Red palm weevil; also known as the Asian palm weevil or sago palm weevil.
Pacific Pests, Pathogens, Weeds & Pesticides
Coconut red palm weevil (180)
Asia, Middle East, North Africa, the Caribbean, Europe, Oceania. It is recorded from Papua New Guinea, Samoa, Solomon Islands, and Vanuatu. Note, this pest has spread extensively in the Middle East and Europe in the last 30 years.
Coconut, and other palms: betel nut, oil palm, sago palm, date palm, and ornamental palms.
Symptoms include: holes at the base, tunneling in the stem or base of the fronds, leaves with straight edges rather than pointed tips, frass at the entrance of tunnels, wilting and death of the leaves, especially at the crown. However, the larvae and adults often destroy the inside of the palm without signs of infestation unless there is major damage. Palms can stand a lot of internal damage before symptoms become clear, but when the insides are hollowed out the palms collapse.
The adult is about 40 mm long and 15 mm wide, reddish-brown with dark spots on the part of the body behind the head, and they have a long snout, characteristic of weevils. They vary greatly in colour. The life cycle is about 4 months (Diagram). The female lays 200-300 whitish, smooth eggs (3 mm by 1 mm) in separate holes in the trunk or in petioles (leaf stalks). They are also laid in wounds caused by the rhinoceros beetle.
The eggs hatch in 2-5 days. The larvae are legless, white with a brown head, growing up to 50 mm long. They bore into the interior of the palm feeding on the soft tissue, but leaving the fibrous material. As the palms age they are found closer to the crown. At about 15 years they are found just below the crown, or in the crown and petiole bases.
After 1-3 months the larvae pupate, making fibrous cocoons in leaf litter at the base of the palm. Adult weevils emerge 2-3 weeks later. The adult weevil is a strong flier.
The weevil is a major pest of date palms, as well as coconut, oil palm, and sago palm. It also attacks a wide range of ornamental palms. The damage is done by the adult and larvae (grubs) boring into the soft inside of palms as well as feeding on the leaves. The larvae can make tunnels up to a metre long. Part of the economic importance of this pest is the cost of removing infested palms and replanting; there are also major costs involved in trying to cure infested palms.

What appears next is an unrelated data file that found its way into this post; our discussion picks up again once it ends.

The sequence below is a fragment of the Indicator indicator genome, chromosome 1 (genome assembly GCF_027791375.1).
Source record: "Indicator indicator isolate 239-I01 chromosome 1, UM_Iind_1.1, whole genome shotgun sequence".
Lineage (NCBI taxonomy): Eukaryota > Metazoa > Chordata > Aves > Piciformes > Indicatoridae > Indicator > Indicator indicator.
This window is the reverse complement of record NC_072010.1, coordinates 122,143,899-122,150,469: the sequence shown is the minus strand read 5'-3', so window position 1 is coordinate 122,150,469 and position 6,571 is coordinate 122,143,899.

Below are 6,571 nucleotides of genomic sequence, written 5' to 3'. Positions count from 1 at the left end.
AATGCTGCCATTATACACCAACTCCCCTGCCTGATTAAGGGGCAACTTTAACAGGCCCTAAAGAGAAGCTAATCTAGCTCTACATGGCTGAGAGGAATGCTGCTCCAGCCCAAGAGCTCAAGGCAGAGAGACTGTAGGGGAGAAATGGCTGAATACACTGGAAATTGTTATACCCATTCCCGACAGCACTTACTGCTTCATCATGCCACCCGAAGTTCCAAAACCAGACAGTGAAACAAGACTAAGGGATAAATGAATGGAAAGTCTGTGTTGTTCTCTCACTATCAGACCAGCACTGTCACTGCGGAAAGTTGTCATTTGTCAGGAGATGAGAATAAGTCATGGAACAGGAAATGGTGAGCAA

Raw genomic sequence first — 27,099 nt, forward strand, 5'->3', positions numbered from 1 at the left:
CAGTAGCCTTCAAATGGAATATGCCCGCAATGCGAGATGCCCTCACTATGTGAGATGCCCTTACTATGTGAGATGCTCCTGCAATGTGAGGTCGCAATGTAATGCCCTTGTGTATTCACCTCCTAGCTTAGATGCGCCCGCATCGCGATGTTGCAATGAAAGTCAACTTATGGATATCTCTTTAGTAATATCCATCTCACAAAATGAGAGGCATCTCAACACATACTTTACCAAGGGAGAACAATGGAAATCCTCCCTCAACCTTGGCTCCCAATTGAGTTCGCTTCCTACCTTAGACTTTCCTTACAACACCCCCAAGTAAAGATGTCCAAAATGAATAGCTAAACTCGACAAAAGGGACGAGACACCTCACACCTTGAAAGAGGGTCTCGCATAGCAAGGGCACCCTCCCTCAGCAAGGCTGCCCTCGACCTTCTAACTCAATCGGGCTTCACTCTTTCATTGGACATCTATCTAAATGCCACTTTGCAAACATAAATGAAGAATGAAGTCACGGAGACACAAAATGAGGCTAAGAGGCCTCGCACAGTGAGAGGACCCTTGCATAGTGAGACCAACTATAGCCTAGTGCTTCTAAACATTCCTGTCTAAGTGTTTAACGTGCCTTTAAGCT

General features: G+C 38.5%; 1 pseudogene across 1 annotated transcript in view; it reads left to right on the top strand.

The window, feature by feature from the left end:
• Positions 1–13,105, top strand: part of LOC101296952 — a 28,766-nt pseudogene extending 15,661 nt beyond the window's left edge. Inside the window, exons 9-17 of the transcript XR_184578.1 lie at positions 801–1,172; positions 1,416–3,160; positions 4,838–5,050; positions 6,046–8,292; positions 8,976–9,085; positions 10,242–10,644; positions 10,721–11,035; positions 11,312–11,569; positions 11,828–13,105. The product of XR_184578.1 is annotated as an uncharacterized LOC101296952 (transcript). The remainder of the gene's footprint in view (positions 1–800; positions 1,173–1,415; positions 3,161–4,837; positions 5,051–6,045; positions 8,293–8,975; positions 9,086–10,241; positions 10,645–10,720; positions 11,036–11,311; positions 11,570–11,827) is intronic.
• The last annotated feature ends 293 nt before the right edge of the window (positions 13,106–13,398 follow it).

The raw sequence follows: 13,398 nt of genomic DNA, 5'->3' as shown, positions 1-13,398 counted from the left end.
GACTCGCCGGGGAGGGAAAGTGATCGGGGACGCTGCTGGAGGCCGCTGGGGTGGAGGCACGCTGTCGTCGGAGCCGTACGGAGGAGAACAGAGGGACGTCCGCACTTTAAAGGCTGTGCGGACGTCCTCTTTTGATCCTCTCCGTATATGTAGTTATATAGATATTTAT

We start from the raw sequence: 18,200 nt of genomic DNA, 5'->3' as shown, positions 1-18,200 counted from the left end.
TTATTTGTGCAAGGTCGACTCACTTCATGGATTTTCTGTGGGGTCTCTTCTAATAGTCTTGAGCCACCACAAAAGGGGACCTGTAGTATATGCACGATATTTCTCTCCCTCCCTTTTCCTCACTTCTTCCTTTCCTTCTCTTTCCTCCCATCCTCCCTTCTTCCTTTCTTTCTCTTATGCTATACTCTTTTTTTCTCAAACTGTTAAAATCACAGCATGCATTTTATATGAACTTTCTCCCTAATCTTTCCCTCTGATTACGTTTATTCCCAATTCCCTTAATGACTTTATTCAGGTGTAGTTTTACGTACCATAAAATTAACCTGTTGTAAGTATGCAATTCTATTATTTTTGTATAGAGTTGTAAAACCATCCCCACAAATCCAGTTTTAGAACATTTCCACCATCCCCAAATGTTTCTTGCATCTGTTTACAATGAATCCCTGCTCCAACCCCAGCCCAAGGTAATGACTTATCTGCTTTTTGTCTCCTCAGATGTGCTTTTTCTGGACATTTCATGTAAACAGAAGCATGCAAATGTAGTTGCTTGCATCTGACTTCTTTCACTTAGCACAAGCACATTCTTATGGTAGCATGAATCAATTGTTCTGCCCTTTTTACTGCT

On coconuts, look for holes in the crown or trunk through which stem fibres are ejected from the tunnels. There may be liquid oozing from the holes. But generally, it is difficult to detect the early stages of infestation. Pheromone traps and listening devices are needed. Put your ear to the trunk and listen for crunching noises as the larvae feed. Look for wilted leaves in the crown.
In the 1970s, Platymerus laevicollis (also known as the red-eyed assassin bug) was introduced into Sri Lanka from Samoa, but this predatory bug is a generalist feeding on a wide range of other insects. It was hoped that it would control rhinoceros beetles (Oryctes rhinoceros) in coconut plantations in Sri Lanka, but it was found to prefer the red palm weevil.
Nymphs and adult earwigs, Chelisoches moio, eat the eggs and larvae of the weevil.
- Destroy any infested stems by cutting and burying them, and treat cuts and other types of wounds with an insecticide.
- If leaves are removed from the palms during routine harvests (e.g., oil palm, date palm, sago palm) cut the leaves where the leaflets start, to prevent the weevil from entering the stem.
Pheromone lures are available, and are used in date plantations in the Middle East, and in coconuts in India. The aggregation pheromone is marketed under the name Ferrolur and Ferrolure+. Commonly, bucket traps are baited with sugarcane.
A number of chemicals have been suggested as trunk injections, such as fipronil and imidacloprid, but these are unlikely to be economic in coconut plantations. Note, there are also restrictions on the use of these insecticides in many countries.
When using a pesticide, always wear protective clothing and follow the instructions on the product label, such as dosage, timing of application, and pre-harvest interval. Recommendations will vary with the crop and system of cultivation. Expert advice on the most appropriate pesticides to use should always be sought from local agricultural authorities.
AUTHOR Grahame Jackson
Information from Rhode BE, Crosby T (2012) Red Palm Weevil (Rhynchophorus ferrugineus): PaDIL - http://www.padil.gov.au; and McCaffrey, S, Walker K (2012) Red palm weevil (Rhynchophorus ferrugineus): PaDIL - http://www.padil.gov.au; and Rhynchophorus ferrugineus (red palm weevil) (2020) Crop Protection Compendium. (https://www.cabi.org/cpc/datasheet/47472); and from Malumphy C, Moran H (2017) Red palm weevil Rhynchophorus ferrugineus. Plant Pest Factsheet. Department for Environment, Food & Rural Affairs. (https://planthealthportal.defra.gov.uk/assets/factsheets/Rhynchophorus-ferrugineus-Defra-PP-Factsheet-Oct-2016-FINAL4.pdf). Photo 1 John Kabashima, UC Cooperative Extension, Bugwood.org. Photos 2&3 Christina Hoddle, University of California - Riverside, Bugwood.org. Photo 4 Küchenkraut Rhynchophorus ferrugineus (2021) Wikipedia. (https://en.wikipedia.org/wiki/Rhynchophorus_ferrugineus/).
Produced with support from the Australian Centre for International Agricultural Research under project PC/2010/090: Strengthening integrated crop management research in the Pacific Islands in support of sustainable intensification of high-value crop production, implemented by the University of Queensland and the Secretariat of the Pacific Community.